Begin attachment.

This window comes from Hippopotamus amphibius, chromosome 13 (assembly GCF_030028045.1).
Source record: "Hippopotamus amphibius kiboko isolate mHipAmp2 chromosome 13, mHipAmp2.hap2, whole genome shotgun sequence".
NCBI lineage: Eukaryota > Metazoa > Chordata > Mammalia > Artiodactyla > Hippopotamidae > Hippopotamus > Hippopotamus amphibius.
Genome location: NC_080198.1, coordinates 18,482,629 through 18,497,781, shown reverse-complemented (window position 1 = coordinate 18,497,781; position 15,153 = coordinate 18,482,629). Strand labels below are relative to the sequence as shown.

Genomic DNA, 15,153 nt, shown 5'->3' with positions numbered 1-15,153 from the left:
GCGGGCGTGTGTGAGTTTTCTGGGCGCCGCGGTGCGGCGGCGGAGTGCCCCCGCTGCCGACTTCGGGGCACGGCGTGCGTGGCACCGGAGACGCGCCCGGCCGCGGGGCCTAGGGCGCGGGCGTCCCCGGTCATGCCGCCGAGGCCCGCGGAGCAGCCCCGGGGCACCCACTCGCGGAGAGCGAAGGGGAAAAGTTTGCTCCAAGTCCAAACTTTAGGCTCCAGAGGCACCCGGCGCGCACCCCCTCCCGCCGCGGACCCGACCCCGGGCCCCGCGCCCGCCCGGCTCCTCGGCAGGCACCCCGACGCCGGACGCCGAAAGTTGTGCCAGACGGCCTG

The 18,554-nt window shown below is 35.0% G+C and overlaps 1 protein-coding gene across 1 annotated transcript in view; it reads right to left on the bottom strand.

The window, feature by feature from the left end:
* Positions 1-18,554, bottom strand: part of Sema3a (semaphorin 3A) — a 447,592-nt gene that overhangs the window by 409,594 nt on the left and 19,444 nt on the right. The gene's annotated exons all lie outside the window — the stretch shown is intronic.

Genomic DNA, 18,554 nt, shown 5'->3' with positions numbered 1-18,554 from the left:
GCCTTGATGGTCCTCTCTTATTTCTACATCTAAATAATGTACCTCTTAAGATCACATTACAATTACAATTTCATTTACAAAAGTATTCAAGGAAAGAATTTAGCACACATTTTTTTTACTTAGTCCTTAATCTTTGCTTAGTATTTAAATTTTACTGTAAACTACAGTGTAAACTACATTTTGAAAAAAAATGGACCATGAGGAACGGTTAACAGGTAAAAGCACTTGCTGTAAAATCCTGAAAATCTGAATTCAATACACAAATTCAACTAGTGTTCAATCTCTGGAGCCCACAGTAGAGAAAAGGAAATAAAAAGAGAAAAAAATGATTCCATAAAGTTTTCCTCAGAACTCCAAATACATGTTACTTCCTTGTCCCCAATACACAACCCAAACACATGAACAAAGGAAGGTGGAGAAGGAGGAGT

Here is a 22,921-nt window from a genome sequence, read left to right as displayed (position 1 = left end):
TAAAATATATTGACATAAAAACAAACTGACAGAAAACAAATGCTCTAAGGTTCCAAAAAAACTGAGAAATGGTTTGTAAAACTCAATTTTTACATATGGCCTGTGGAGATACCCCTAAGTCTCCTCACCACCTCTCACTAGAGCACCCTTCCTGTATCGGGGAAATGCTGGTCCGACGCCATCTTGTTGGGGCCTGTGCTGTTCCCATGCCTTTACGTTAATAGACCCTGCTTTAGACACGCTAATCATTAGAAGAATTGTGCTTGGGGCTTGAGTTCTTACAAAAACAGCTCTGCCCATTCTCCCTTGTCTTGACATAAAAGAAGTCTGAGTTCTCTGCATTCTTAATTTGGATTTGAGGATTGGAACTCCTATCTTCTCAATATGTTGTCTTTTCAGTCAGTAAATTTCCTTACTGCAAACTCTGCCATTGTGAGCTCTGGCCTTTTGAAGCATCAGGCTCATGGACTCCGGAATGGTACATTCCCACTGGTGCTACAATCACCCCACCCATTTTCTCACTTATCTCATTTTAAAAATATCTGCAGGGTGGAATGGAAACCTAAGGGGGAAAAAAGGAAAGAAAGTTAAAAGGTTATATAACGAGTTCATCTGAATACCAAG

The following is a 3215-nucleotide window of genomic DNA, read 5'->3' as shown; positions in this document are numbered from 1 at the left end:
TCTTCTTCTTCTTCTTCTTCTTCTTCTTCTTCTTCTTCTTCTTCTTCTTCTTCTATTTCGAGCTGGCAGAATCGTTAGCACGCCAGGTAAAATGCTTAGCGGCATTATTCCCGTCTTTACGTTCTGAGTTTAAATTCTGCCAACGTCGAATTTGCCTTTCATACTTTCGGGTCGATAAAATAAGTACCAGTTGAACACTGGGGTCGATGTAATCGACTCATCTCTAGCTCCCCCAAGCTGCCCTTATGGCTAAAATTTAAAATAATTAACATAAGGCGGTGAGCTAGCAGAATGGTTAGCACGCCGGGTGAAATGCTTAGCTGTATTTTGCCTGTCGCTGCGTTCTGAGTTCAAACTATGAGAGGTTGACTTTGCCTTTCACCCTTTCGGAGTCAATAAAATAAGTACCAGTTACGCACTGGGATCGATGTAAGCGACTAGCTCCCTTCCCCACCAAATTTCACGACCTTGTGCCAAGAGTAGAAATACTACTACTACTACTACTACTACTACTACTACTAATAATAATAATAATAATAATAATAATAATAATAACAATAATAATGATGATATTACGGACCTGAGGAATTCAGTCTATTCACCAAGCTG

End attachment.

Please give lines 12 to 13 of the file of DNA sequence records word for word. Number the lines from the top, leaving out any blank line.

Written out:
Here is a 22,921-nt window from a genome sequence, read left to right as displayed (position 1 = left end):
TAAAATATATTGACATAAAAACAAACTGACAGAAAACAAATGCTCTAAGGTTCCAAAAAAACTGAGAAATGGTTTGTAAAACTCAATTTTTACATATGGCCTGTGGAGATACCCCTAAGTCTCCTCACCACCTCTCACTAGAGCACCCTTCCTGTATCGGGGAAATGCTGGTCCGACGCCATCTTGTTGGGGCCTGTGCTGTTCCCATGCCTTTACGTTAATAGACCCTGCTTTAGACACGCTAATCATTAGAAGAATTGTGCTTGGGGCTTGAGTTCTTACAAAAACAGCTCTGCCCATTCTCCCTTGTCTTGACATAAAAGAAGTCTGAGTTCTCTGCATTCTTAATTTGGATTTGAGGATTGGAACTCCTATCTTCTCAATATGTTGTCTTTTCAGTCAGTAAATTTCCTTACTGCAAACTCTGCCATTGTGAGCTCTGGCCTTTTGAAGCATCAGGCTCATGGACTCCGGAATGGTACATTCCCACTGGTGCTACAATCACCCCACCCATTTTCTCACTTATCTCATTTTAAAAATATCTGCAGGGTGGAATGGAAACCTAAGGGGGAAAAAAGGAAAGAAAGTTAAAAGGTTATATAACGAGTTCATCTGAATACCAAG